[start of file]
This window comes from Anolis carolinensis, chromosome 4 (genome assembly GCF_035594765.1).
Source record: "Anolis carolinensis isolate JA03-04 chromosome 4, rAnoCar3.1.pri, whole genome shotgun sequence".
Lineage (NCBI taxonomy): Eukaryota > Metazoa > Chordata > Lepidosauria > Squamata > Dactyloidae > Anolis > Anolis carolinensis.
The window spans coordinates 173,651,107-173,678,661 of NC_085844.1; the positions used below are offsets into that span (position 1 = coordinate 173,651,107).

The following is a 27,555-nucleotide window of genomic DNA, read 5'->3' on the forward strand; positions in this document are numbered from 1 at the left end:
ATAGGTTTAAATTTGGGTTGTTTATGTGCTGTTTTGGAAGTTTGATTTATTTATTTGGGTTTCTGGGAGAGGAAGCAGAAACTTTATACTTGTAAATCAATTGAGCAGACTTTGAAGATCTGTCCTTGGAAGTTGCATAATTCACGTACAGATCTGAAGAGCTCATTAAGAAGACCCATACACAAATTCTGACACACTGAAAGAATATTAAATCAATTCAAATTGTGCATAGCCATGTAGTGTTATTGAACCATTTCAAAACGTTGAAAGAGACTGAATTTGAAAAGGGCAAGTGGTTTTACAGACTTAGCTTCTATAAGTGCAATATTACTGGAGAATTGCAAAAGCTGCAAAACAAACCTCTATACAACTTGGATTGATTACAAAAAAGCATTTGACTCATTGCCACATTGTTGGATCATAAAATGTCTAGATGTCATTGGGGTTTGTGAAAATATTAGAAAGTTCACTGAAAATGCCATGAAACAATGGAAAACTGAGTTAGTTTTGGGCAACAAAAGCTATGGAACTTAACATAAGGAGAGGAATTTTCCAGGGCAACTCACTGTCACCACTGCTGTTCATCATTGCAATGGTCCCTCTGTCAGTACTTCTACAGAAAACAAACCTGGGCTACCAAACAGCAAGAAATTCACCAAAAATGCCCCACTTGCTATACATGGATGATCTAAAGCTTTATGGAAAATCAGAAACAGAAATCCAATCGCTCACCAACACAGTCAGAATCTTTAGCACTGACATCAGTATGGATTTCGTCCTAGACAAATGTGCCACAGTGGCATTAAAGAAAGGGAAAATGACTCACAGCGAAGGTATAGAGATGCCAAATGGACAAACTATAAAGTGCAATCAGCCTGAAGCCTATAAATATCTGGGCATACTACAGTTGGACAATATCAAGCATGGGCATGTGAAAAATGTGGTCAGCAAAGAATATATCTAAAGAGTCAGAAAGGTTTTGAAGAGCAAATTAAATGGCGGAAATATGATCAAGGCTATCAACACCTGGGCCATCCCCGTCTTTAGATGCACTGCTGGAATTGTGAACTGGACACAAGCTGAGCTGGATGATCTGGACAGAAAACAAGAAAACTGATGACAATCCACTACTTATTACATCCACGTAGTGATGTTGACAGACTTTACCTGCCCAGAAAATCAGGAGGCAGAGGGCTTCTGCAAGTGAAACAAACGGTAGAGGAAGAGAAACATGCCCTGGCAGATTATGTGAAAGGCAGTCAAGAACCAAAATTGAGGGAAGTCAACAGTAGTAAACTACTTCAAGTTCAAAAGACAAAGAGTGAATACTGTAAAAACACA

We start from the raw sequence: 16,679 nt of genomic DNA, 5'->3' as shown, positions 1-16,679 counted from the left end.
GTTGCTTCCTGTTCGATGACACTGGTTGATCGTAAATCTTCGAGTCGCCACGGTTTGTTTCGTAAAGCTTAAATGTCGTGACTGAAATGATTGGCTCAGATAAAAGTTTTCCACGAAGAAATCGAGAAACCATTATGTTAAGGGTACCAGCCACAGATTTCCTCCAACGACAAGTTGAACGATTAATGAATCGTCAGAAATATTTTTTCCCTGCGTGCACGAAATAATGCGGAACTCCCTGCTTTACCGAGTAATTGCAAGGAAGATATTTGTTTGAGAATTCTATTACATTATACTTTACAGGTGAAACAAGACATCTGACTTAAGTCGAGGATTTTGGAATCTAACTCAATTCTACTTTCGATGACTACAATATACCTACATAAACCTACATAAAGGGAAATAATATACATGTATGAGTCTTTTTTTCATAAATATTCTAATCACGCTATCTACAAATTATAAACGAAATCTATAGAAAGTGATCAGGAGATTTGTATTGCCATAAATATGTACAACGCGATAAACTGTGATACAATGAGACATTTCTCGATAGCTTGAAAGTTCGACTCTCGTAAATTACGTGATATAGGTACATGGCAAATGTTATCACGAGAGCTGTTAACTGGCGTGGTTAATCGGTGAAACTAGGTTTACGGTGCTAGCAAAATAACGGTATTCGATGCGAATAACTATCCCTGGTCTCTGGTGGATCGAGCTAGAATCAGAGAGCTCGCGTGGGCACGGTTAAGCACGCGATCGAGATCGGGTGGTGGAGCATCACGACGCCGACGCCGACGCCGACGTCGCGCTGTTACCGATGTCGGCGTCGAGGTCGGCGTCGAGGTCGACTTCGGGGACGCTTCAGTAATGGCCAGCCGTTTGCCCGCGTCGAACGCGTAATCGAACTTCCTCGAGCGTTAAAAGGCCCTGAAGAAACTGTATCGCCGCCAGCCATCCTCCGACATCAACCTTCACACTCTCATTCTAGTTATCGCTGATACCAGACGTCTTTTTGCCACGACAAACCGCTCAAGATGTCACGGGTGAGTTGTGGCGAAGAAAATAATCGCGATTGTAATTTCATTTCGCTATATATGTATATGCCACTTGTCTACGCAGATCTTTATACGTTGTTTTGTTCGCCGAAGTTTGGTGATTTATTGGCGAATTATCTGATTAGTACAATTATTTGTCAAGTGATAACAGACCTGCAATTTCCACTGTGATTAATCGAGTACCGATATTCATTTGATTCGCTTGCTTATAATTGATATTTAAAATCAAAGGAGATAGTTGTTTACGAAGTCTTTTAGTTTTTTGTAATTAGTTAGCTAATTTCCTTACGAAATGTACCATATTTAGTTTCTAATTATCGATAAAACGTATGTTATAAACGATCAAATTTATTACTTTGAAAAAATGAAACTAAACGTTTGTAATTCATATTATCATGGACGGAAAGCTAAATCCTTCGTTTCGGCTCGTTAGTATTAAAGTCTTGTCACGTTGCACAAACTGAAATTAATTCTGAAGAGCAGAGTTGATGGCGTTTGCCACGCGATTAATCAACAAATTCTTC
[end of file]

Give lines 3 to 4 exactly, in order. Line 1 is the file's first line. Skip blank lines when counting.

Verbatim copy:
Lineage (NCBI taxonomy): Eukaryota > Metazoa > Chordata > Lepidosauria > Squamata > Dactyloidae > Anolis > Anolis carolinensis.
The window spans coordinates 173,651,107-173,678,661 of NC_085844.1; the positions used below are offsets into that span (position 1 = coordinate 173,651,107).